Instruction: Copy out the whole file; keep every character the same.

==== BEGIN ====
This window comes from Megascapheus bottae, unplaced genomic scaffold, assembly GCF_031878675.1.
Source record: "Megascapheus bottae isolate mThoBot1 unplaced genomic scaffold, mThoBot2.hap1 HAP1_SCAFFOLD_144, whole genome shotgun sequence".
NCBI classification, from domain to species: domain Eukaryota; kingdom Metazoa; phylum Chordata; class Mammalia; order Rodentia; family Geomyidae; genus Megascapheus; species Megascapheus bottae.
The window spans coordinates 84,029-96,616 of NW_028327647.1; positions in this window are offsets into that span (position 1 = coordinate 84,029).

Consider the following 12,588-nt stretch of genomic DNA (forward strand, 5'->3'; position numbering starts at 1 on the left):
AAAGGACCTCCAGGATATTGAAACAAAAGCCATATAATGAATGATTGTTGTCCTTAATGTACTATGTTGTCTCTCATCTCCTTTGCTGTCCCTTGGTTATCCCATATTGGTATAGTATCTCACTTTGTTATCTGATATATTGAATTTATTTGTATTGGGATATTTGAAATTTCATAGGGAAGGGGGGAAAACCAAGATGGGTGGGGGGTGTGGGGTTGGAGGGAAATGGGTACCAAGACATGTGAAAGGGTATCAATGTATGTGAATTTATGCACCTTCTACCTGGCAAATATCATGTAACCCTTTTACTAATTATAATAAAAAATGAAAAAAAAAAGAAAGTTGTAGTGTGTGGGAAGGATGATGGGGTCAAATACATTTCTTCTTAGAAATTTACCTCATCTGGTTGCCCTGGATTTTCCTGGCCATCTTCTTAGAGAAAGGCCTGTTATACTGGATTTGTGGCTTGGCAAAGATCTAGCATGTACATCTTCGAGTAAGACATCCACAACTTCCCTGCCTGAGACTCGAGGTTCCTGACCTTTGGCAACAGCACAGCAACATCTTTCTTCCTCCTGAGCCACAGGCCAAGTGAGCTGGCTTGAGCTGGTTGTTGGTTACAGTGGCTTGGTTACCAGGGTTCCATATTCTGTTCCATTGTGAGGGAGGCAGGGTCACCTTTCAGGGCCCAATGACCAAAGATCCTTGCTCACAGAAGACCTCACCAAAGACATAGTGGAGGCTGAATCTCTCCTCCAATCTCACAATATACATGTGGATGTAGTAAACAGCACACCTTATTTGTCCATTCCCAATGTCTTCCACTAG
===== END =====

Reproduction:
This window comes from Megascapheus bottae, unplaced genomic scaffold, assembly GCF_031878675.1.
Source record: "Megascapheus bottae isolate mThoBot1 unplaced genomic scaffold, mThoBot2.hap1 HAP1_SCAFFOLD_144, whole genome shotgun sequence".
NCBI classification, from domain to species: domain Eukaryota; kingdom Metazoa; phylum Chordata; class Mammalia; order Rodentia; family Geomyidae; genus Megascapheus; species Megascapheus bottae.
The window spans coordinates 84,029-96,616 of NW_028327647.1; positions in this window are offsets into that span (position 1 = coordinate 84,029).

Consider the following 12,588-nt stretch of genomic DNA (forward strand, 5'->3'; position numbering starts at 1 on the left):
AAAGGACCTCCAGGATATTGAAACAAAAGCCATATAATGAATGATTGTTGTCCTTAATGTACTATGTTGTCTCTCATCTCCTTTGCTGTCCCTTGGTTATCCCATATTGGTATAGTATCTCACTTTGTTATCTGATATATTGAATTTATTTGTATTGGGATATTTGAAATTTCATAGGGAAGGGGGGAAAACCAAGATGGGTGGGGGGTGTGGGGTTGGAGGGAAATGGGTACCAAGACATGTGAAAGGGTATCAATGTATGTGAATTTATGCACCTTCTACCTGGCAAATATCATGTAACCCTTTTACTAATTATAATAAAAAATGAAAAAAAAAAGAAAGTTGTAGTGTGTGGGAAGGATGATGGGGTCAAATACATTTCTTCTTAGAAATTTACCTCATCTGGTTGCCCTGGATTTTCCTGGCCATCTTCTTAGAGAAAGGCCTGTTATACTGGATTTGTGGCTTGGCAAAGATCTAGCATGTACATCTTCGAGTAAGACATCCACAACTTCCCTGCCTGAGACTCGAGGTTCCTGACCTTTGGCAACAGCACAGCAACATCTTTCTTCCTCCTGAGCCACAGGCCAAGTGAGCTGGCTTGAGCTGGTTGTTGGTTACAGTGGCTTGGTTACCAGGGTTCCATATTCTGTTCCATTGTGAGGGAGGCAGGGTCACCTTTCAGGGCCCAATGACCAAAGATCCTTGCTCACAGAAGACCTCACCAAAGACATAGTGGAGGCTGAATCTCTCCTCCAATCTCACAATATACATGTGGATGTAGTAAACAGCACACCTTATTTGTCCATTCCCAATGTCTTCCACTAG